Click here to read some interesting recently published papers from our community. If you have published an article in the field of in silico medicine, send it to us: we will include it in this section of the newsletter!
Annals of Biomedical Engineering: "Machine Learning for Cardiovascular Biomechanics Modeling: Challenges and Beyond"
Amirhossein Arzani et al
Recent progress in machine learning (ML), together with advanced computational power, have provided new research opportunities in cardiovascular modeling. While classifying patient outcomes and medical image segmentation with ML have already shown significant promising results, ML for the prediction of biomechanics such as blood flow or tissue dynamics is in its infancy. This perspective article discusses some of the challenges in using ML for replacing well-established physics-based models in cardiovascular biomechanics. Specifically, we discuss the large landscape of input features in 3D patient-specific modeling as well as the high-dimensional output space of field variables that vary in space and time. We argue that the end purpose of such ML models needs to be clearly defined and the tradeoff between the loss in accuracy and the gained speedup carefully interpreted in the context of translational modeling. We also discuss several exciting venues where ML could be strategically used to augment traditional physics-based modeling in cardiovascular biomechanics. In these applications, ML is not replacing physics-based modeling, but providing opportunities to solve ill-defined problems, improve measurement data quality, enable a solution to computationally expensive problems, and interpret complex spatiotemporal data by extracting hidden patterns. In summary, we suggest a strategic integration of ML in cardiovascular biomechanics modeling where the ML model is not the end goal but rather a tool to facilitate enhanced modeling.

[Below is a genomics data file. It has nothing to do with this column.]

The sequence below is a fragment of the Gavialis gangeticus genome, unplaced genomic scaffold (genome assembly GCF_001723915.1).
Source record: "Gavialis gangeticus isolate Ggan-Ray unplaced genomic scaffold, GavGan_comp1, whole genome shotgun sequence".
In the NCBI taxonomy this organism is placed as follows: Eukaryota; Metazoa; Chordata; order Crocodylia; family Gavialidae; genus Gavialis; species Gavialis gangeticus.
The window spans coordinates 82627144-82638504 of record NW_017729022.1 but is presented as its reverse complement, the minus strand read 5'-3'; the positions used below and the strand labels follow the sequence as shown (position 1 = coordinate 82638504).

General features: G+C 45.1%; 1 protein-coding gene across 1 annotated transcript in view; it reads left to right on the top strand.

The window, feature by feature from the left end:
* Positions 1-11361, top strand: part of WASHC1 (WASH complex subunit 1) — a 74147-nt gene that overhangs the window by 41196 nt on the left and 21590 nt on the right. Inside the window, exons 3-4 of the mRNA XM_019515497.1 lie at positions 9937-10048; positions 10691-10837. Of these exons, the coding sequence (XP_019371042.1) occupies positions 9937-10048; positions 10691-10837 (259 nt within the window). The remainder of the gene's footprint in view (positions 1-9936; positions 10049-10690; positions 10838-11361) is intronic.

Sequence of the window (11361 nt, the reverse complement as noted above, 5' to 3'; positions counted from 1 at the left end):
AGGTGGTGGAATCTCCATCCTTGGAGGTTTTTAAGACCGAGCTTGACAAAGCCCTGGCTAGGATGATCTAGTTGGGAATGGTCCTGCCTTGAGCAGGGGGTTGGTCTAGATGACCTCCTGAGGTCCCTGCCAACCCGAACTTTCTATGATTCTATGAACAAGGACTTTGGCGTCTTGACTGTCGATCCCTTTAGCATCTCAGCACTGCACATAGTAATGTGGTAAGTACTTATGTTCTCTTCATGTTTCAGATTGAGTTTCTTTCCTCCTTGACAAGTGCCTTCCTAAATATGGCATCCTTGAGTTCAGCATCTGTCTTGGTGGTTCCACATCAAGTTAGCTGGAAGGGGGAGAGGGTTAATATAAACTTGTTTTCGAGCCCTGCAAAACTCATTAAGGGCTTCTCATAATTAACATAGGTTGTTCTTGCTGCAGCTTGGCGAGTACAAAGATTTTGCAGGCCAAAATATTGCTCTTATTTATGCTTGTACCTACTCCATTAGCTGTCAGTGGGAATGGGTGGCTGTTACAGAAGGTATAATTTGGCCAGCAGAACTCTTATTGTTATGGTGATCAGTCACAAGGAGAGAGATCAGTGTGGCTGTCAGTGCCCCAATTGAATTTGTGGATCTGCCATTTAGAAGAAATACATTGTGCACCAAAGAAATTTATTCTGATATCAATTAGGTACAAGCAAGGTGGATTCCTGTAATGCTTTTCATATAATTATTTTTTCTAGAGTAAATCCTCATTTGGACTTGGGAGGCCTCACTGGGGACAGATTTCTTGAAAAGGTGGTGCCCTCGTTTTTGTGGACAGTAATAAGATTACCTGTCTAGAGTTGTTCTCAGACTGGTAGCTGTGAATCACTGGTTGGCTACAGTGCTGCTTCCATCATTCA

Scientific Reports: "Convolutional mesh autoencoders for the 3-dimensional identification of FGFR-related craniosynostosis"
Eimear O’ Sullivan et al
Clinical diagnosis of craniofacial anomalies requires expert knowledge. Recent studies have shown that artificial intelligence (AI) based facial analysis can match the diagnostic capabilities of expert clinicians in syndrome identification. In general, these systems use 2D images and analyse texture and colour. They are powerful tools for photographic analysis but are not suitable for use with medical imaging modalities such as ultrasound, MRI or CT, and are unable to take shape information into consideration when making a diagnostic prediction. 3D morphable models (3DMMs), and their recently proposed successors, mesh autoencoders, analyse surface topography rather than texture enabling analysis from photography and all common medical imaging modalities and present an alternative to image-based analysis. We present a craniofacial analysis framework for syndrome identification using Convolutional Mesh Autoencoders (CMAs). The models were trained using 3D photographs of the general population (LSFM and LYHM), computed tomography data (CT) scans from healthy infants and patients with 3 genetically distinct craniofacial syndromes (Muenke, Crouzon, Apert). Machine diagnosis outperformed expert clinical diagnosis with an accuracy of 99.98%, sensitivity of 99.95% and specificity of 100%. The diagnostic precision of this technique supports its potential inclusion in clinical decision support systems. Its reliance on 3D topography characterisation make it suitable for AI assisted diagnosis in medical imaging as well as photographic analysis in the clinical setting.